Great Freedom is a vital gay movie that asks difficult questions
Austria’s submission for this year’s Oscars tells a story of sex, friendship and taboo through the eyes of a gay man in prison.
We meet the protagonist of Sebastian Meise’s Great Freedom in Super 8 footage shot through a two-way mirror. Horny and agitated, Hans, a handsome gay man with unkempt facial hair paces around a dirty public bathroom, peering his head out of the door. He’s waiting for someone, anyone, to show up. Before long, we see him have sex with multiple men, against the bathroom wall, then the footage burns out and stops. Hans is watching his own sexual encounters unfold in the company of law enforcement. The video is irrefutable evidence that he’s going back to prison.
Great Freedom, the Cannes Film Festival prize-winning film that’s in cinemas this week in both the US and UK, opens in West Germany in 1968. It’s a country still reeling from the Second World War, where Nazi rule oppressed the existence of minorities of all kinds. But there were policies that came before the Nazi regime, and remained decades later. Paragraph 175 was written into law in 1871, forbidding men from having sex with each other. There were still remnants of its rulings until it was finally abolished in 1994.
Hans is a man to whom such a lifestyle, of absconding the police, being arrested, released ad infinitum, has become normalised. His desire to lean into the parts of himself that so many find abhorrent is irrepressible. He’s the living embodiment of a carnal gay man, capable of loving and fucking whoever he wants regardless of where that leads him.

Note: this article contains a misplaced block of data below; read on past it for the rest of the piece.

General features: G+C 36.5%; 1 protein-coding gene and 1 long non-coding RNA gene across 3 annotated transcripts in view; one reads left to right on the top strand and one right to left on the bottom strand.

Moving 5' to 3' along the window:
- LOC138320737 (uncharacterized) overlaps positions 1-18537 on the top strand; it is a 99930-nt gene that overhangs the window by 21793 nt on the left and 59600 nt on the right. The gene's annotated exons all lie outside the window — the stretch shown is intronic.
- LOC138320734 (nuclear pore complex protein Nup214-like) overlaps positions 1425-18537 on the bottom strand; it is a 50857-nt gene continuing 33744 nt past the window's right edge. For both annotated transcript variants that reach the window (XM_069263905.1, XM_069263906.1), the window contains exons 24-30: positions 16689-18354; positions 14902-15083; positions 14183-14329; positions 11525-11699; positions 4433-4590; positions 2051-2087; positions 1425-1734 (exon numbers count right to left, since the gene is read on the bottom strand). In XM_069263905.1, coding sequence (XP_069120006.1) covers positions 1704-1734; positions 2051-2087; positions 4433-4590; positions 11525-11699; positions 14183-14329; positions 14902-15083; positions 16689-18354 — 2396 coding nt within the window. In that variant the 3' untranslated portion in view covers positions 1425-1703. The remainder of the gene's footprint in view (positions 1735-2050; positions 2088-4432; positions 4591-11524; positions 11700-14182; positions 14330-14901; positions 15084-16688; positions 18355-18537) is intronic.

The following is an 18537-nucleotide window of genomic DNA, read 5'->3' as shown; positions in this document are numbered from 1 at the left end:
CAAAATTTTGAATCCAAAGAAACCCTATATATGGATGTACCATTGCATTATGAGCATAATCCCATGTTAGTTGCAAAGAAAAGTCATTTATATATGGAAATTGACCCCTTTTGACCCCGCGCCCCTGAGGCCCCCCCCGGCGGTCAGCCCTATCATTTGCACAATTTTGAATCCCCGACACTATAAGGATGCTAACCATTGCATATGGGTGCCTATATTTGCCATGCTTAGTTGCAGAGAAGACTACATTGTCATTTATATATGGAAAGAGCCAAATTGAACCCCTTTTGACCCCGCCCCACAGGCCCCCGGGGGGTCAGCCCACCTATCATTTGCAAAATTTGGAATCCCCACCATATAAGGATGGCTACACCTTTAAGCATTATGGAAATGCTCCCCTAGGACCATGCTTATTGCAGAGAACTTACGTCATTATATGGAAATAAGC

The archetypal gay movie narrative is so often divided into two categories: a love story, all but void of sexual desire, where any allusions to such contact are just that — allusions. Many have come along recently, Call Me by Your Name the most prominent, that consider sex to be an unwanted distraction. Then there’s the films that lean into the emancipative power of sex between men, for whom the very act is as liberating as any equal marriage bill. The two are considered mutually exclusive in some ways, but in Great Freedom, a gorgeous platonic love story between Hans and a fellow inmate pulses as hard as its visceral sex scene.
The film bounces back and forth in its timeline, taking us to the moment in 1945 when Hans leaves a Nazi concentration camp to almost immediately be placed in prison. He’s placed with Viktor, the straight-identifying man who initially acts with hostility towards his new cellmate, but as they cross paths over time, weaving in and out of prison, a warmth grows. It’s a film about compromise, or rather a lack thereof; a story about the necessity of self-belief that sizzles with eroticism and is cut with bleakness at every alternate turn.
Franz Rogowski, something of a heartthrob for Film Twitter folks, is riveting in the role of Hans. He wears the fictional scars of a character well, leaning into the complexity of queerness that exists against the odds. We watch his character pace back and forth in jail cells, illicit sexual encounters in dangerous circumstances, and catch glimmers of an outside world where, in some ways, the freedom people like him are seeking feels further out of reach than inside of the prisons he calls home.
The “great freedom” the title refers to is a more complex metaphor than you might expect. This is a story about emancipation, but one that never treats that possible reality as a physical or personal end point, conducive with happiness or satisfaction. It asks: What exactly is a queer man’s utopia? And could the promise of our freedom be both a moment of relief, and a tarnishing of the erotically sordid framework of sexual culture that’s so important to us? Great Freedom is a smart, brave and important work of gay cinema that doesn’t answer those questions, but wants you to think about them. Nearly 60 years have passed since the time it was set; so much of what it wants you to ponder still applies.